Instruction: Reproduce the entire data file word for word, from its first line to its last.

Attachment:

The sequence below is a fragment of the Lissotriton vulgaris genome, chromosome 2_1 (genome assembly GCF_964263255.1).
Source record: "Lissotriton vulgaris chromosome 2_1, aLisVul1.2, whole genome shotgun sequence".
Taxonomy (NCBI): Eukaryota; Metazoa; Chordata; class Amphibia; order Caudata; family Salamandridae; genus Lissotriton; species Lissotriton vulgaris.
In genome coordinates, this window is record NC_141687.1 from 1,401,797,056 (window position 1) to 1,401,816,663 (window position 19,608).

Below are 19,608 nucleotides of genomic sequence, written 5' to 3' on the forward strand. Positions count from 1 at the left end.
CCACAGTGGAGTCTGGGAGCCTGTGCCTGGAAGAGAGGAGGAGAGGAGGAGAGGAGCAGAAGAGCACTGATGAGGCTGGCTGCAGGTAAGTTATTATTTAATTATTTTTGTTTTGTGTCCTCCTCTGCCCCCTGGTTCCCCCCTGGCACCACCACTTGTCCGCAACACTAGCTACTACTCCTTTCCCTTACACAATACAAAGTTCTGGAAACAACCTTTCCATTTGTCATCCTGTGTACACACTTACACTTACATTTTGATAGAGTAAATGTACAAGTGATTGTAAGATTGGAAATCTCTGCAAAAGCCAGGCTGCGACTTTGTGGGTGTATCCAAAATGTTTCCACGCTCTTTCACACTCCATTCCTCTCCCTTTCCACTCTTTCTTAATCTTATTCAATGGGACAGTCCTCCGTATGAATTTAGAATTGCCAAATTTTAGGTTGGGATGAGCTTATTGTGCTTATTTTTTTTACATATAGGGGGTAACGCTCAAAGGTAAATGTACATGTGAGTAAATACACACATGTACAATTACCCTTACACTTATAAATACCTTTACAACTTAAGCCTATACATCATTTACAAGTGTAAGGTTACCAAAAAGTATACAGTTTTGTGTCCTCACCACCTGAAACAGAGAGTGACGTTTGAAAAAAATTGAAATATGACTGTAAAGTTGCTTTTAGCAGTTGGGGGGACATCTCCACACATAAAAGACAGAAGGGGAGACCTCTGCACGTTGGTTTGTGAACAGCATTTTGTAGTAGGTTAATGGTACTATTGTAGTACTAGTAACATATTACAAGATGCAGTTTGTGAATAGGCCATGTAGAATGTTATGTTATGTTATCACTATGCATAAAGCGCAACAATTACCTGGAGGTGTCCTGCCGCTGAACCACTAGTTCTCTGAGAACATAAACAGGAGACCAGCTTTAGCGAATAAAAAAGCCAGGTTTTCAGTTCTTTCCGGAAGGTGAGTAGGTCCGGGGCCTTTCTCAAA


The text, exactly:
The sequence below is a fragment of the Lissotriton vulgaris genome, chromosome 2_1 (genome assembly GCF_964263255.1).
Source record: "Lissotriton vulgaris chromosome 2_1, aLisVul1.2, whole genome shotgun sequence".
Taxonomy (NCBI): Eukaryota; Metazoa; Chordata; class Amphibia; order Caudata; family Salamandridae; genus Lissotriton; species Lissotriton vulgaris.
In genome coordinates, this window is record NC_141687.1 from 1,401,797,056 (window position 1) to 1,401,816,663 (window position 19,608).

Below are 19,608 nucleotides of genomic sequence, written 5' to 3' on the forward strand. Positions count from 1 at the left end.
CCACAGTGGAGTCTGGGAGCCTGTGCCTGGAAGAGAGGAGGAGAGGAGGAGAGGAGCAGAAGAGCACTGATGAGGCTGGCTGCAGGTAAGTTATTATTTAATTATTTTTGTTTTGTGTCCTCCTCTGCCCCCTGGTTCCCCCCTGGCACCACCACTTGTCCGCAACACTAGCTACTACTCCTTTCCCTTACACAATACAAAGTTCTGGAAACAACCTTTCCATTTGTCATCCTGTGTACACACTTACACTTACATTTTGATAGAGTAAATGTACAAGTGATTGTAAGATTGGAAATCTCTGCAAAAGCCAGGCTGCGACTTTGTGGGTGTATCCAAAATGTTTCCACGCTCTTTCACACTCCATTCCTCTCCCTTTCCACTCTTTCTTAATCTTATTCAATGGGACAGTCCTCCGTATGAATTTAGAATTGCCAAATTTTAGGTTGGGATGAGCTTATTGTGCTTATTTTTTTTACATATAGGGGGTAACGCTCAAAGGTAAATGTACATGTGAGTAAATACACACATGTACAATTACCCTTACACTTATAAATACCTTTACAACTTAAGCCTATACATCATTTACAAGTGTAAGGTTACCAAAAAGTATACAGTTTTGTGTCCTCACCACCTGAAACAGAGAGTGACGTTTGAAAAAAATTGAAATATGACTGTAAAGTTGCTTTTAGCAGTTGGGGGGACATCTCCACACATAAAAGACAGAAGGGGAGACCTCTGCACGTTGGTTTGTGAACAGCATTTTGTAGTAGGTTAATGGTACTATTGTAGTACTAGTAACATATTACAAGATGCAGTTTGTGAATAGGCCATGTAGAATGTTATGTTATGTTATCACTATGCATAAAGCGCAACAATTACCTGGAGGTGTCCTGCCGCTGAACCACTAGTTCTCTGAGAACATAAACAGGAGACCAGCTTTAGCGAATAAAAAAGCCAGGTTTTCAGTTCTTTCCGGAAGGTGAGTAGGTCCGGGGCCTTTCTCAAA